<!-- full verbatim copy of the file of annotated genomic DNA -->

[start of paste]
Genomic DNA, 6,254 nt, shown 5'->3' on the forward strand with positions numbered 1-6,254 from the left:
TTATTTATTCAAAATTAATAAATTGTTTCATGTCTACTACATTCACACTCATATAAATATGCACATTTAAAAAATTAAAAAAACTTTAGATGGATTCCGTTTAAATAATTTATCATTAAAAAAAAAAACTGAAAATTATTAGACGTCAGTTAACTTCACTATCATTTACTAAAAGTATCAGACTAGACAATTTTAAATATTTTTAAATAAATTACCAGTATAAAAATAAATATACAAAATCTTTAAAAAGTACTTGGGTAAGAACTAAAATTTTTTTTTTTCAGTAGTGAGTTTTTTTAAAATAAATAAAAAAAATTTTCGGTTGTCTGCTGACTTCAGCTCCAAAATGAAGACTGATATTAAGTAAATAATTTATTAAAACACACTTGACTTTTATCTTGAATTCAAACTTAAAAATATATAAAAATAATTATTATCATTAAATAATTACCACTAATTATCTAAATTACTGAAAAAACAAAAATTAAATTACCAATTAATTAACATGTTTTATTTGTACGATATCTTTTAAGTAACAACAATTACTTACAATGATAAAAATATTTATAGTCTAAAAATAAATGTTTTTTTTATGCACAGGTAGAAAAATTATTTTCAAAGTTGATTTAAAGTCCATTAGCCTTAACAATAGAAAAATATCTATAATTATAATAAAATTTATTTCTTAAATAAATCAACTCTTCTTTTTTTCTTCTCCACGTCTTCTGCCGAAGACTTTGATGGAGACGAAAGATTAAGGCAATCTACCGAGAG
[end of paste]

Genomic DNA, 6,254 nt, shown 5'->3' on the forward strand with positions numbered 1-6,254 from the left:
TTATTTATTCAAAATTAATAAATTGTTTCATGTCTACTACATTCACACTCATATAAATATGCACATTTAAAAAATTAAAAAAACTTTAGATGGATTCCGTTTAAATAATTTATCATTAAAAAAAAAAACTGAAAATTATTAGACGTCAGTTAACTTCACTATCATTTACTAAAAGTATCAGACTAGACAATTTTAAATATTTTTAAATAAATTACCAGTATAAAAATAAATATACAAAATCTTTAAAAAGTACTTGGGTAAGAACTAAAATTTTTTTTTTTCAGTAGTGAGTTTTTTTAAAATAAATAAAAAAAATTTTCGGTTGTCTGCTGACTTCAGCTCCAAAATGAAGACTGATATTAAGTAAATAATTTATTAAAACACACTTGACTTTTATCTTGAATTCAAACTTAAAAATATATAAAAATAATTATTATCATTAAATAATTACCACTAATTATCTAAATTACTGAAAAAACAAAAATTAAATTACCAATTAATTAACATGTTTTATTTGTACGATATCTTTTAAGTAACAACAATTACTTACAATGATAAAAATATTTATAGTCTAAAAATAAATGTTTTTTTTATGCACAGGTAGAAAAATTATTTTCAAAGTTGATTTAAAGTCCATTAGCCTTAACAATAGAAAAATATCTATAATTATAATAAAATTTATTTCTTAAATAAATCAACTCTTCTTTTTTTCTTCTCCACGTCTTCTGCCGAAGACTTTGATGGAGACGAAAGATTAAGGCAATCTACCGAGAG